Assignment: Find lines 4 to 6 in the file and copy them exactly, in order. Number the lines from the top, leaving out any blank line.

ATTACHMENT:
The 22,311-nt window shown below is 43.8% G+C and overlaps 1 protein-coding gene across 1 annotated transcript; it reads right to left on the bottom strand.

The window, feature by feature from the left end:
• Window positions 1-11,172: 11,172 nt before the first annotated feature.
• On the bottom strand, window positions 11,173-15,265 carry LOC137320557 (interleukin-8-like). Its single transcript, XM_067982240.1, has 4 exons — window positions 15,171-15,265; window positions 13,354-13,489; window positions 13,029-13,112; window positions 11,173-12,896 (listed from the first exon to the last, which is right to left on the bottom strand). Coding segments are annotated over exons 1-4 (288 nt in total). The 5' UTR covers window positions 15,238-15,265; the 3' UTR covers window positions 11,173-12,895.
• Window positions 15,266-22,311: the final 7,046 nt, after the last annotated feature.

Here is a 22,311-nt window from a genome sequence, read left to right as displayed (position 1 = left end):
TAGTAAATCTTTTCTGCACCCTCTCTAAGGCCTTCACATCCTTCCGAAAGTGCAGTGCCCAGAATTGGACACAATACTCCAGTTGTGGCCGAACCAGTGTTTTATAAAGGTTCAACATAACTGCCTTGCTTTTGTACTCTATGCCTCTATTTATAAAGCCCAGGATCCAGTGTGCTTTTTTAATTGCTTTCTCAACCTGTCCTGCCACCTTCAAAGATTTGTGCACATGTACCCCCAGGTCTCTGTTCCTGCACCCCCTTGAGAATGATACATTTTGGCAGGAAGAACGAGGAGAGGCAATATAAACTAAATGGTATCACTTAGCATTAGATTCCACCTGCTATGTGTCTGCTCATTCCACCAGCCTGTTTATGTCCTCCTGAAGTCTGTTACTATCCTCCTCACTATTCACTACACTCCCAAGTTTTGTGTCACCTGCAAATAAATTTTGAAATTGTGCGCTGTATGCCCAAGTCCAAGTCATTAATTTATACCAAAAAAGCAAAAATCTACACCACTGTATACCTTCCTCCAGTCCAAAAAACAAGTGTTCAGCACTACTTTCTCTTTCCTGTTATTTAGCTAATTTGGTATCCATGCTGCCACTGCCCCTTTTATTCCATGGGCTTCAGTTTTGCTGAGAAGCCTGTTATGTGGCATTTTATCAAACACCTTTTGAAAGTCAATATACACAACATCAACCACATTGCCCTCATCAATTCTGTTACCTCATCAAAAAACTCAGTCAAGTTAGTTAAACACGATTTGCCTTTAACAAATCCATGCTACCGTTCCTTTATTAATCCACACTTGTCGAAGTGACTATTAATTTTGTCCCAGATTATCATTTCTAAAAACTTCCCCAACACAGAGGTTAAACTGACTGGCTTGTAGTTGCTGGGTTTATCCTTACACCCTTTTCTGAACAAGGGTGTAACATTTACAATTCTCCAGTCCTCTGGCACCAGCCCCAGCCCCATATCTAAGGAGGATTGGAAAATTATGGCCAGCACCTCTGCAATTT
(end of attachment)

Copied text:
• On the bottom strand, window positions 11,173-15,265 carry LOC137320557 (interleukin-8-like). Its single transcript, XM_067982240.1, has 4 exons — window positions 15,171-15,265; window positions 13,354-13,489; window positions 13,029-13,112; window positions 11,173-12,896 (listed from the first exon to the last, which is right to left on the bottom strand). Coding segments are annotated over exons 1-4 (288 nt in total). The 5' UTR covers window positions 15,238-15,265; the 3' UTR covers window positions 11,173-12,895.
• Window positions 15,266-22,311: the final 7,046 nt, after the last annotated feature.

Here is a 22,311-nt window from a genome sequence, read left to right as displayed (position 1 = left end):